Past union president Hughes is accused of spending $16,000 of union money on groceries, restaurants and cash withdrawals, according to union officials.
Hughes, 42, served as union vice president in 2006 and 2007 and president for four years, beginning in 2008.
He began his career with the Coral Springs Police Department in 2001 and earned $80,358, city officials said.
Sherry Williams was union treasurer from 1998 to 2011. She is accused of making cash withdrawals and purchases of over $30,000, union officials said. Among her improper expenses: a $400 office chair shipped to her father's house, union officials said.
Her personnel file includes praise for work as an economic crimes detective. "One of Sherry's notable cases involved an employee who embezzled over $300,000 from her employer during a three-year period," a job evaluation read. "Sherry was able to charge the subject and proved a theft amount of $148,000."
She had her share of discipline too.
In 2003 she was reprimanded for missing a court appearance where she was to testify as the arresting officer. Charges against the defendant were dismissed, according to her file.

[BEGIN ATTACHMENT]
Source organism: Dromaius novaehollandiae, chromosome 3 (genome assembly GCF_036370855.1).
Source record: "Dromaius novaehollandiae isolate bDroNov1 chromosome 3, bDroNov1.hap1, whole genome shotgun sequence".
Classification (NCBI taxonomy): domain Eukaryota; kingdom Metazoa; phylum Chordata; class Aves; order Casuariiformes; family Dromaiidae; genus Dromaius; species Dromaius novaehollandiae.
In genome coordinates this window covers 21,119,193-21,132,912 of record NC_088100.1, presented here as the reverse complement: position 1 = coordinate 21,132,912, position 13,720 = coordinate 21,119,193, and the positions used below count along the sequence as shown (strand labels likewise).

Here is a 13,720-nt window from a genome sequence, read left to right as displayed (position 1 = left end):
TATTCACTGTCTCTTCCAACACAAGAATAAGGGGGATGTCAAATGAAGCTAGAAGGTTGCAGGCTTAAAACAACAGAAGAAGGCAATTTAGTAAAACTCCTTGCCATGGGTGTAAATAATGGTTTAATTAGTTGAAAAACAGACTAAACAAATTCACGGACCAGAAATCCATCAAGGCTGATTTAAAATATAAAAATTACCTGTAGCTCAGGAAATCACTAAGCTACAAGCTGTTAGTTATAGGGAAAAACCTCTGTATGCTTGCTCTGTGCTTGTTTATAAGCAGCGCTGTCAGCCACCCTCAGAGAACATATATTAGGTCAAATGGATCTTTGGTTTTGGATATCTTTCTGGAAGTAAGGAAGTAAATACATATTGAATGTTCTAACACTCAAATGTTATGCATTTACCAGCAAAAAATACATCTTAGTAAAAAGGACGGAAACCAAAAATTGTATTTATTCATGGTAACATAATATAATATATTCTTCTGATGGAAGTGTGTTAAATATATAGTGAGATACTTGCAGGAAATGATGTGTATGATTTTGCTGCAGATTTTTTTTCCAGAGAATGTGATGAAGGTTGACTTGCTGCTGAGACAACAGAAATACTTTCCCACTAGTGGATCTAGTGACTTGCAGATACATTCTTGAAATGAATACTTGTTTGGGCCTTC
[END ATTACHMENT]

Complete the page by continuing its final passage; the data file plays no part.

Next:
In 2011 she was punished for taking her assigned car to Punta Gorda for a family emergency without permission. Former Police Chief Duncan Foster wrote that driving 440 miles while off duty was "irresponsible." He suspended her for 160 hours and ordered her to reimburse the city $224.40 for wear on the car.
Sherry Williams, 48, joined the department in 1994 as a service aide and was promoted to officer the following year. She was earning $86,537 annually, officials said.
Hughes was put on administrative leave with pay Wednesday, police said. The Williamses resigned Thursday.
Dutko, whose firm represents all three officers, said Doug Williams was released from jail on a $1,000 bond. "He maintains his innocence," Dutko said.
Said Matonak, "To discover that our leaders were stealing money from us is such a huge betrayal of trust."

The problem is arrogance because of power given to people to dumb to hold any other type of job

Miami police officer arrested on DUI, drug charges in Miami Beach